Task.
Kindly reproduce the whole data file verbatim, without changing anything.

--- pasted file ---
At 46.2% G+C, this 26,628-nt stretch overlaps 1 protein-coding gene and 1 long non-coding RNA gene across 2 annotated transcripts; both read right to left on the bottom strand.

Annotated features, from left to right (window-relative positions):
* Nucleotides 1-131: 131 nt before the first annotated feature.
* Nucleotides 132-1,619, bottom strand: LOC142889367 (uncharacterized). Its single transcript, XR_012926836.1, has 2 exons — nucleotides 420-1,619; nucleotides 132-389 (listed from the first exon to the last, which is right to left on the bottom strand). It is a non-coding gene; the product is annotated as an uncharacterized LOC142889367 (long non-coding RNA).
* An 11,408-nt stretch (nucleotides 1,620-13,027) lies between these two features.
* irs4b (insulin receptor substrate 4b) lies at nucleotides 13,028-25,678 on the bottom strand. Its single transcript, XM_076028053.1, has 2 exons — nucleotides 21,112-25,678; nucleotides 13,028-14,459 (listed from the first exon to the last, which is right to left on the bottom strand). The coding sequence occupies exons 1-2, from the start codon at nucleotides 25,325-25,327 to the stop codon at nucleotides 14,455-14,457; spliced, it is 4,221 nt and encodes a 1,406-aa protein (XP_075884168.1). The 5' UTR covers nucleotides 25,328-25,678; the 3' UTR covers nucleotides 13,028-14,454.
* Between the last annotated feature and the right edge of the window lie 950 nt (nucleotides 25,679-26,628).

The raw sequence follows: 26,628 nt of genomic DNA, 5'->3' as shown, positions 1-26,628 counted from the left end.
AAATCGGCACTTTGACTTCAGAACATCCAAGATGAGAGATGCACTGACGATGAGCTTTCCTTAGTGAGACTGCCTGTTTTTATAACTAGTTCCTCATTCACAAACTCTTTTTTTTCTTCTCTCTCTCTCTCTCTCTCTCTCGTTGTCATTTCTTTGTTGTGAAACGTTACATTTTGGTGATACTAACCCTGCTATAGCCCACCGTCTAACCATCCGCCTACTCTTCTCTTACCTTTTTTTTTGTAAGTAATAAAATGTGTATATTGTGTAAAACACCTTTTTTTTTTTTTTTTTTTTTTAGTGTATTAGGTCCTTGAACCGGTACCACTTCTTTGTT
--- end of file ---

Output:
At 46.2% G+C, this 26,628-nt stretch overlaps 1 protein-coding gene and 1 long non-coding RNA gene across 2 annotated transcripts; both read right to left on the bottom strand.

Annotated features, from left to right (window-relative positions):
* Nucleotides 1-131: 131 nt before the first annotated feature.
* Nucleotides 132-1,619, bottom strand: LOC142889367 (uncharacterized). Its single transcript, XR_012926836.1, has 2 exons — nucleotides 420-1,619; nucleotides 132-389 (listed from the first exon to the last, which is right to left on the bottom strand). It is a non-coding gene; the product is annotated as an uncharacterized LOC142889367 (long non-coding RNA).
* An 11,408-nt stretch (nucleotides 1,620-13,027) lies between these two features.
* irs4b (insulin receptor substrate 4b) lies at nucleotides 13,028-25,678 on the bottom strand. Its single transcript, XM_076028053.1, has 2 exons — nucleotides 21,112-25,678; nucleotides 13,028-14,459 (listed from the first exon to the last, which is right to left on the bottom strand). The coding sequence occupies exons 1-2, from the start codon at nucleotides 25,325-25,327 to the stop codon at nucleotides 14,455-14,457; spliced, it is 4,221 nt and encodes a 1,406-aa protein (XP_075884168.1). The 5' UTR covers nucleotides 25,328-25,678; the 3' UTR covers nucleotides 13,028-14,454.
* Between the last annotated feature and the right edge of the window lie 950 nt (nucleotides 25,679-26,628).

The raw sequence follows: 26,628 nt of genomic DNA, 5'->3' as shown, positions 1-26,628 counted from the left end.
AAATCGGCACTTTGACTTCAGAACATCCAAGATGAGAGATGCACTGACGATGAGCTTTCCTTAGTGAGACTGCCTGTTTTTATAACTAGTTCCTCATTCACAAACTCTTTTTTTTCTTCTCTCTCTCTCTCTCTCTCTCTCGTTGTCATTTCTTTGTTGTGAAACGTTACATTTTGGTGATACTAACCCTGCTATAGCCCACCGTCTAACCATCCGCCTACTCTTCTCTTACCTTTTTTTTTGTAAGTAATAAAATGTGTATATTGTGTAAAACACCTTTTTTTTTTTTTTTTTTTTTTAGTGTATTAGGTCCTTGAACCGGTACCACTTCTTTGTT